Laurel and Hardy Live on Stage In Color

From YouTube… L&H start a little under a minute in.

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Blockheads – The Laurel And Hardy Musical

A minute ago, I wouldn’t have been able to tell you when I saw Blockheads at the Mermaid Theater, London. A quick search of the ‘net, however, revealed that the play ran in 1984.

I’m guessing that Blockheads was not terribly successful, since it seems to have run for a total of only 17 days. And I’m guessing it’s not terribly well-known, since a Google search turns up nearly nothing about it. I was lucky to see it; lucky to be in the right place at the right time.

As I recall, the show was set ‘backstage’ during one of Laurel and Hardy’s British tours, which places the action in the late 40’s or early 50’s.

You can get a sense of the plot from the song titles, the first of which is Have We Still Got It, sung by Laurel and Hardy. Then we flash back to the early days.

Stan sings a number called Playin’ The Halls and then sings Star Quality with his father, who had been a vaudeville comic in his own right. A number titled Is This Where The Rainbow Ends? is sung by “Hardy and Minstrels.” Laurel sings Goodbye Mae, presumably to his vaudeville partner and common-law wife Mae Dahlberg at the moment Stan decides to break up the act and try his hand at movies.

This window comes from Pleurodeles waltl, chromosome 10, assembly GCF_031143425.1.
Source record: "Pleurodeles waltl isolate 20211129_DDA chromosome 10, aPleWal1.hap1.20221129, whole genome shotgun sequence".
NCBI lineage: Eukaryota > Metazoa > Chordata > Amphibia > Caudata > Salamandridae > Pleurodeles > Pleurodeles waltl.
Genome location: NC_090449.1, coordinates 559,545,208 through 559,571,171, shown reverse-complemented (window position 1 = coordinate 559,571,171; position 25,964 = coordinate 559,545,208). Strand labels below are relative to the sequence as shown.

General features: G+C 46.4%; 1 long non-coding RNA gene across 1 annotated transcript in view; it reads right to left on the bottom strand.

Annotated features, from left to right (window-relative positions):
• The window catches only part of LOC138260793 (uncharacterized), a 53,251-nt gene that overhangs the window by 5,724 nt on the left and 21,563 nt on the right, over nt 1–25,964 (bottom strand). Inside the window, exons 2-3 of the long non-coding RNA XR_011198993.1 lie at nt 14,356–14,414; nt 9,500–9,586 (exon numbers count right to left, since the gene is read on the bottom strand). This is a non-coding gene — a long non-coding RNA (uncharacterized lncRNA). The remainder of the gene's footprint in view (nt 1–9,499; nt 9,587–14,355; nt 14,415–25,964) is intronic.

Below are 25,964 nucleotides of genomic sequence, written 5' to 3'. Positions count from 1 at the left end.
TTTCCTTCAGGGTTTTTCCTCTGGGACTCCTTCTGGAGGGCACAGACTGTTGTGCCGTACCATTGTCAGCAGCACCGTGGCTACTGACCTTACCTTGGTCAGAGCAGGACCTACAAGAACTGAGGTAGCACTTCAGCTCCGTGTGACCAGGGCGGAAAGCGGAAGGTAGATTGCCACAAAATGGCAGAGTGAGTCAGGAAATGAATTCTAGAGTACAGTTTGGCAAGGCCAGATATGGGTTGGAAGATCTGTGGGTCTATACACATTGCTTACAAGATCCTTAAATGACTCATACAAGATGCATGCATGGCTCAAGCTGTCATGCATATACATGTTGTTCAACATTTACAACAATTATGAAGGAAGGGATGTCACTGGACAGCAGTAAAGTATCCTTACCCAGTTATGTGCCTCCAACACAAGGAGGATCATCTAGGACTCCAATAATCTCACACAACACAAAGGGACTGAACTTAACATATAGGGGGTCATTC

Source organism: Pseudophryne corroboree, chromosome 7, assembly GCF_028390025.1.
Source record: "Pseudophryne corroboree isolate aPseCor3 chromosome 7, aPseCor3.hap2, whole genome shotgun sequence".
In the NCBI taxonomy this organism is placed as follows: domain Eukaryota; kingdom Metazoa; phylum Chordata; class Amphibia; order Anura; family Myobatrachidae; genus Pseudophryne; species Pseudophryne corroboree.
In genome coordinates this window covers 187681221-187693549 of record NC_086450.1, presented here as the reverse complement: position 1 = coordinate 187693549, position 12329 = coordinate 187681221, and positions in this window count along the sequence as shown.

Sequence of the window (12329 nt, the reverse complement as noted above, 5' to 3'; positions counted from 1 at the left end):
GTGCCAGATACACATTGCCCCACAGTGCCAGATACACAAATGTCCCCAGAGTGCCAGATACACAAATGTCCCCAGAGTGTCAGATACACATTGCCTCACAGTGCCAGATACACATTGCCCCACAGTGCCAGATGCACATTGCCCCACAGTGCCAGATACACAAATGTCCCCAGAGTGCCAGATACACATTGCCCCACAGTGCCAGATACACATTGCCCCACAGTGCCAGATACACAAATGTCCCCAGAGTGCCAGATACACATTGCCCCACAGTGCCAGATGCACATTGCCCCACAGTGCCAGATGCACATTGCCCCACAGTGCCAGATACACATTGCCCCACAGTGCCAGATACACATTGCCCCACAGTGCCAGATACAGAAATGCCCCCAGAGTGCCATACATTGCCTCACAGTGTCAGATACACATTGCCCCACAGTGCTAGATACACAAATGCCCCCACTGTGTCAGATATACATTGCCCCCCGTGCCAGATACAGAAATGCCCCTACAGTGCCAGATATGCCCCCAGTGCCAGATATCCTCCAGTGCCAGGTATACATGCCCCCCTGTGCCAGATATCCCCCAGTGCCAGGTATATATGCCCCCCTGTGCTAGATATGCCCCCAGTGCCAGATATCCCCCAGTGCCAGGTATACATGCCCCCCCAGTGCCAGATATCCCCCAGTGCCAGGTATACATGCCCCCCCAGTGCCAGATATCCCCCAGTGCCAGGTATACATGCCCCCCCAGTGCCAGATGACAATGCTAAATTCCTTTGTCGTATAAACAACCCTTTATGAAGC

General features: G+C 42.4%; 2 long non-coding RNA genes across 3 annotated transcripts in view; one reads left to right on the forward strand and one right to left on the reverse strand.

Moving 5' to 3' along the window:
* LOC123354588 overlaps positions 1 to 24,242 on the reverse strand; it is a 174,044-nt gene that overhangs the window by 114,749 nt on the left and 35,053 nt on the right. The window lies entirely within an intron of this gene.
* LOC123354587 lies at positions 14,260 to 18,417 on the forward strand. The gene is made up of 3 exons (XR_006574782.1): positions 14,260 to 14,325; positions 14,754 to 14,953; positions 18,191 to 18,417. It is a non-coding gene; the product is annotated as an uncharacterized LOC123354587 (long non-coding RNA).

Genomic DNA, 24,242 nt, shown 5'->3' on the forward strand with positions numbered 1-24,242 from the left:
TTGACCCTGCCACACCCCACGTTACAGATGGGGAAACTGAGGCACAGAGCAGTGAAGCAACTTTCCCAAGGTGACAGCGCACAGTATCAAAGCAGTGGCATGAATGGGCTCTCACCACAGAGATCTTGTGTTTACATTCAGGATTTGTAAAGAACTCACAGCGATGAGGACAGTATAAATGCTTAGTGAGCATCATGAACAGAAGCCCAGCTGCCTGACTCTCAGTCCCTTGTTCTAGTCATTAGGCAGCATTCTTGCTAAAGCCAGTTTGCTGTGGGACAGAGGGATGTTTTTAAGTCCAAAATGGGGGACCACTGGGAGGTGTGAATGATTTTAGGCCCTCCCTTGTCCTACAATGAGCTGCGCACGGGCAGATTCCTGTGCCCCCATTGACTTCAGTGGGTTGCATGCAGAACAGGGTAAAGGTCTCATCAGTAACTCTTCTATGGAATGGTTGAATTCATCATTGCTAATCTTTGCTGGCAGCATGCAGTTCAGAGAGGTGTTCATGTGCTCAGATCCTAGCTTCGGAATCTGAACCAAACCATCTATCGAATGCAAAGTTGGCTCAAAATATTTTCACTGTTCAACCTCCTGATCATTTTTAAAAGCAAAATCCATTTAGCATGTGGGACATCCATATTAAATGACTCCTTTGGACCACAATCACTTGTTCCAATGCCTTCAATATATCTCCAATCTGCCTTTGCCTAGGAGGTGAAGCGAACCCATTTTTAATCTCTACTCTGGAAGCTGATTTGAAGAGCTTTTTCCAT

Any full-fledged L&H fan will smile at the cast members who sing a song called Timing - Hardy, Finlayson, and Hall. And perhaps some Laurel and Hardy fan more fully-fledged than I can decipher the meaning of a number in Act II sung by “Laurel, Hardy, and Finlayson” that’s titled G.A.

I remember the show with great fondness. The music was fun, and the Laurel and Hardy history was on-target, if the spelling occasionally was not: a song in Act I titled Rumons From Rome [sic] is sung by The Stan Laurel Trio.

Staging costs were kept to a minimum: the roles of Stan’s Father, The Chef, Joe Rock, Hal Roach, and The Phantom of the Opera were all played by Larry Dann. Simon Browne played James Finlayson, a cameraman, a Keystone Cop, and Mr. Lubin.

The two stars looked – and acted – in an authentic, believable and sympathetic manner.

Mark Hadfield played Stan Laurel. He later joined the Royal Shakespeare Company and has had a distinguished career in the years that followed Blockheads.

Kenneth H. Waller played Oliver Hardy. Prior to Blockheads, he appeared in Onward Victoria, which opened at the Martin Beck Theater in New York City on December 14, 1980, and closed at the Martin Beck on December 14, 1980; thus making Blockheads the more successful of the two productions.

For years, I used to walk into record stores hoping to find an original cast album. I’ve finally given up on that dream. There was no album, and there are no record stores.

Anybody else remember Blockheads the musical? Anybody want to stage a revival at a Sons Of The Desert Convention?

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